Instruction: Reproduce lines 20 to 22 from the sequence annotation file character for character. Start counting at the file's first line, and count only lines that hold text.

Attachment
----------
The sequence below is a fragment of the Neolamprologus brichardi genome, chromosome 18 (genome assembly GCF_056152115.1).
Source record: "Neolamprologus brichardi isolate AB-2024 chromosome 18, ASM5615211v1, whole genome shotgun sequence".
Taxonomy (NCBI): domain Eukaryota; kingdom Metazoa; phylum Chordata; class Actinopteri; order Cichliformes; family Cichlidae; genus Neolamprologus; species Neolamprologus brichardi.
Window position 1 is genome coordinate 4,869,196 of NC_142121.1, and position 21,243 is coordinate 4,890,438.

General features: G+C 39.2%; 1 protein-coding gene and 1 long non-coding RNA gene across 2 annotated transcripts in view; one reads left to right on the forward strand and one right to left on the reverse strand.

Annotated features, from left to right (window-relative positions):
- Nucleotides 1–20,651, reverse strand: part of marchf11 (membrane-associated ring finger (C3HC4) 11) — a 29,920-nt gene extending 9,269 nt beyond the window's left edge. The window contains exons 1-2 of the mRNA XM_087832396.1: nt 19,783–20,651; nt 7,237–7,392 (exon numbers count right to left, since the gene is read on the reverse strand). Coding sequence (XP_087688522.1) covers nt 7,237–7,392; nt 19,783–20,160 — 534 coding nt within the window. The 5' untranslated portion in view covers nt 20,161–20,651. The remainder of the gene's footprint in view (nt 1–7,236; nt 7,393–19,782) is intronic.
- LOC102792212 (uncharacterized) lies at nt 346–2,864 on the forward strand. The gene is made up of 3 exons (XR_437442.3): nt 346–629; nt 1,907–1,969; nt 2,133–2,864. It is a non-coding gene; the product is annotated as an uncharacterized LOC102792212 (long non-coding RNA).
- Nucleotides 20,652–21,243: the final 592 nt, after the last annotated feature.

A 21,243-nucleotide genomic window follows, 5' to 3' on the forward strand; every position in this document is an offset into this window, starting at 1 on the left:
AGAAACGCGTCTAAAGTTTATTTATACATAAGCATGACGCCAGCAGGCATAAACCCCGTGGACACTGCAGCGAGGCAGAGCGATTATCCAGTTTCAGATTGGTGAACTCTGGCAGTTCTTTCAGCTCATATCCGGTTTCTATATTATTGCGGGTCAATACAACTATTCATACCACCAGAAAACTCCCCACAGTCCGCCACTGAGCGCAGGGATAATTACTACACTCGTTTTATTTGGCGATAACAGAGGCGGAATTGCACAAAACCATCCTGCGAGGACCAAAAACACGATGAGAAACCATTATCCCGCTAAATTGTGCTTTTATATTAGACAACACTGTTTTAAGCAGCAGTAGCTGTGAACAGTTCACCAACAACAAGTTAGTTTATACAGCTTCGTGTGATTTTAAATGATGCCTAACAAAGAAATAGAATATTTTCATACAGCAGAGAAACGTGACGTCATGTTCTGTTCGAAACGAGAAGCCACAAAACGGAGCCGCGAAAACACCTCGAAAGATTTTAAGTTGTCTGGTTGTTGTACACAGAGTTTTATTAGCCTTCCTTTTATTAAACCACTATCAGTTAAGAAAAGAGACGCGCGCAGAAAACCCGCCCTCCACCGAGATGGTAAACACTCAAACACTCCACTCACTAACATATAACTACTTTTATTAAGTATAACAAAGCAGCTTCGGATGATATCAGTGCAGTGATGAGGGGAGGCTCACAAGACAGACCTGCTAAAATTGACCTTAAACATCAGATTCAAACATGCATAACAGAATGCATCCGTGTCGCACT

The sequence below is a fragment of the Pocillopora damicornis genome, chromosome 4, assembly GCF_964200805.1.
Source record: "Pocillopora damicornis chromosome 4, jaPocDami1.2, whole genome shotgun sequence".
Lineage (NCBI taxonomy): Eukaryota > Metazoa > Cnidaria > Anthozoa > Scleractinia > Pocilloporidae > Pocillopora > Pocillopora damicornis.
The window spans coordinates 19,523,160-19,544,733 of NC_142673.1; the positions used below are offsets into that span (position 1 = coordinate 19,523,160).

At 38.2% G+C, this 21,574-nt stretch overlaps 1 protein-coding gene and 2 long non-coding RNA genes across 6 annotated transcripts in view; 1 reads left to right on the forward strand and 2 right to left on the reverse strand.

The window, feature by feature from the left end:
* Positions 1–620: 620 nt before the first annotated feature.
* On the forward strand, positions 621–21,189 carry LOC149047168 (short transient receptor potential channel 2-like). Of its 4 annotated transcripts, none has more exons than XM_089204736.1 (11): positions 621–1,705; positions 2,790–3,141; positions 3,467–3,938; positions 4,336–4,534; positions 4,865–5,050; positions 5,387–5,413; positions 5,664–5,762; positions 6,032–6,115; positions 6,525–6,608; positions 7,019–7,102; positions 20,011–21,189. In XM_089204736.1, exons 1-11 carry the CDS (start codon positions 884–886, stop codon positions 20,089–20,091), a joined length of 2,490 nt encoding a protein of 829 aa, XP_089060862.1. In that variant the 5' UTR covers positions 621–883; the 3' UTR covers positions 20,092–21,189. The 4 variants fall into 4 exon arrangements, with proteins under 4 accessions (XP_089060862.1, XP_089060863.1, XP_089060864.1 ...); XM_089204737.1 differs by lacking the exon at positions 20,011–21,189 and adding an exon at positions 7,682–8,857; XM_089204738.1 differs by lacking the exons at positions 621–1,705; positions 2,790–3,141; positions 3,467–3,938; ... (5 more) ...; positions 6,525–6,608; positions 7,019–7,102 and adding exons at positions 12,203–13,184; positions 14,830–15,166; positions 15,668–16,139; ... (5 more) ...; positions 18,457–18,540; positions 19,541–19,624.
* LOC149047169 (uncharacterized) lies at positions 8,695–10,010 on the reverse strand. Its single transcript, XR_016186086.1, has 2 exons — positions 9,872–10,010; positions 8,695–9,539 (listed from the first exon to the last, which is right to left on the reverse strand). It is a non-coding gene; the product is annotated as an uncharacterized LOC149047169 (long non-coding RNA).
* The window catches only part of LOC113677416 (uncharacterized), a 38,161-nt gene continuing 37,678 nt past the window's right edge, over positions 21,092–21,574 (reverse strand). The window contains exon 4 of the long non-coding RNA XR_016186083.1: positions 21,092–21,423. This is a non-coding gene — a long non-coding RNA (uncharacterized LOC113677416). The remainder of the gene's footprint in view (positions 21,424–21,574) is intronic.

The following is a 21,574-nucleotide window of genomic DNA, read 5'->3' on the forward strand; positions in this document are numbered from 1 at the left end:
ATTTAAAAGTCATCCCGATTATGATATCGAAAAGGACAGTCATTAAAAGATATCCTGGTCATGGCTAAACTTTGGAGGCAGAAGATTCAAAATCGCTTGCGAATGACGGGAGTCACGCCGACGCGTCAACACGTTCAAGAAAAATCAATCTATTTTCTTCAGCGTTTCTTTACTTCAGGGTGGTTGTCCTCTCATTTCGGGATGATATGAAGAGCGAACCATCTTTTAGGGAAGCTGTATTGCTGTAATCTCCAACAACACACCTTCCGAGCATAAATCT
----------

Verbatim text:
* LOC149047169 (uncharacterized) lies at positions 8,695–10,010 on the reverse strand. Its single transcript, XR_016186086.1, has 2 exons — positions 9,872–10,010; positions 8,695–9,539 (listed from the first exon to the last, which is right to left on the reverse strand). It is a non-coding gene; the product is annotated as an uncharacterized LOC149047169 (long non-coding RNA).
* The window catches only part of LOC113677416 (uncharacterized), a 38,161-nt gene continuing 37,678 nt past the window's right edge, over positions 21,092–21,574 (reverse strand). The window contains exon 4 of the long non-coding RNA XR_016186083.1: positions 21,092–21,423. This is a non-coding gene — a long non-coding RNA (uncharacterized LOC113677416). The remainder of the gene's footprint in view (positions 21,424–21,574) is intronic.

The following is a 21,574-nucleotide window of genomic DNA, read 5'->3' on the forward strand; positions in this document are numbered from 1 at the left end: